`No joy in Mudville' come August?

STRIKES, or the threat of them, have added a new measure of suspense to the professional sports scene in the United States. This year, the baseball players' association has set Aug. 6 as ``strike date,'' if no agreement is reached on a new contract with the owners of the 26 major league teams.

The timing is shrewd; it allows for a short strike to force a settlement without jeopardizing the playoffs and World Series.

But fan loyalty could be in jeopardy. For Jane and Joe Fan, who suffered through a 50-day, mid-season baseball strike in 1981, it looks like another ``asterisk'' season. (When a sports event or achievement is a bit irregular, its entry in the record books is so marked.)

Fans of professional football were shortchanged in 1982, when the players' association refused to start the season without a new contract.

Not everyone is perturbed about all this; some say the pro sports seasons are too long, anyhow. But Joe and Jane Fan aren't inclined to think this way; they want their money's worth -- and if you've been to a baseball game lately, you know there is plenty of dough involved. The fans want the batting, pitching, and fielding records of their favorites (the word ``hero'' hardly applies anymore in professional sports) unsullied by an asterisk.

Money -- network television money -- is a basic issue in this, as in most pro sports disputes. The major league teams will share some $180 million a year under new, five-year contracts with the ABC and NBC networks. The players want one-third of that -- about $60,000 a year -- for their pension-and-benefits fund. The club owners say they can't make ends meet without the lion's share of the TV revenue. They would also like to put a ``cap'' on player salaries, which, most everyone knows, are right up there with the defense budget. Not only that -- and this one really has the players with the big statistics upset -- they want to limit the ``free agent'' system, under which some superstars seem to have clocked more mileage between clubs than between playing dates.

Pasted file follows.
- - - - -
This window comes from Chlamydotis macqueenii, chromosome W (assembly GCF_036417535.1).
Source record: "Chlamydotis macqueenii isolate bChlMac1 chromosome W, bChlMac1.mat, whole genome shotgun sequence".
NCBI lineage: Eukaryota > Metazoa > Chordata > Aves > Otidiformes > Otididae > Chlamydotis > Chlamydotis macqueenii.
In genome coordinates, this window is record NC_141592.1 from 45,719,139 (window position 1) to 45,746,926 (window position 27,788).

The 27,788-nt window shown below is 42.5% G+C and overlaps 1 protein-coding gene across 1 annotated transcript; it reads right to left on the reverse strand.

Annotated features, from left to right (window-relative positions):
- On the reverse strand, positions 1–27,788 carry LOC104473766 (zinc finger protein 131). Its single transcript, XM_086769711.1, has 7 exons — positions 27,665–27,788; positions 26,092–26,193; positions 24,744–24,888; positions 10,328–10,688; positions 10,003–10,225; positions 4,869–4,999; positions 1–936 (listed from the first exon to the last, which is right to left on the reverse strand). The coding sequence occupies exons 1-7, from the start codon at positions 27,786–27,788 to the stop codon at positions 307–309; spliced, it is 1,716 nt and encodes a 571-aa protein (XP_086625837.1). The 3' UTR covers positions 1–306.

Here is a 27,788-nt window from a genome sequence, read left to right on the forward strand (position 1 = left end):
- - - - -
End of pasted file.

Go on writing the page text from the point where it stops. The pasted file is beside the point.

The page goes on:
It's at times like this that baseball's faithful miss Dizzy Dean -- both his wit and his low salary as a player. Hank Aaron, who broke Babe Ruth's home-run record while playing for the Boston-Milwaukee-Atlanta Braves, made a lot more money than Hall of Fame pitcher Dean, but he has some useful advice for both players and team owners: ``Baseball can't afford another strike. The fans won't stand for it.''

Hank may be overstating it a bit. A strike would no doubt mean some loss in attendance and TV viewership. But dyed-in-the-wool baseball fans mainly have one thing in mind: ``Come on fellas, let's play ball!''

Yeah, fellas, come on!

About these ads
Sponsored Content by LockerDome

We want to hear, did we miss an angle we should have covered? Should we come back to this topic? Or just give us a rating for this story. We want to hear from you.

Loading...

Loading...

Loading...

Save for later

Save
Cancel

Saved ( of items)

This item has been saved to read later from any device.
Access saved items through your user name at the top of the page.

View Saved Items

OK

Failed to save

You reached the limit of 20 saved items.
Please visit following link to manage you saved items.

View Saved Items

OK

Failed to save

You have already saved this item.

View Saved Items

OK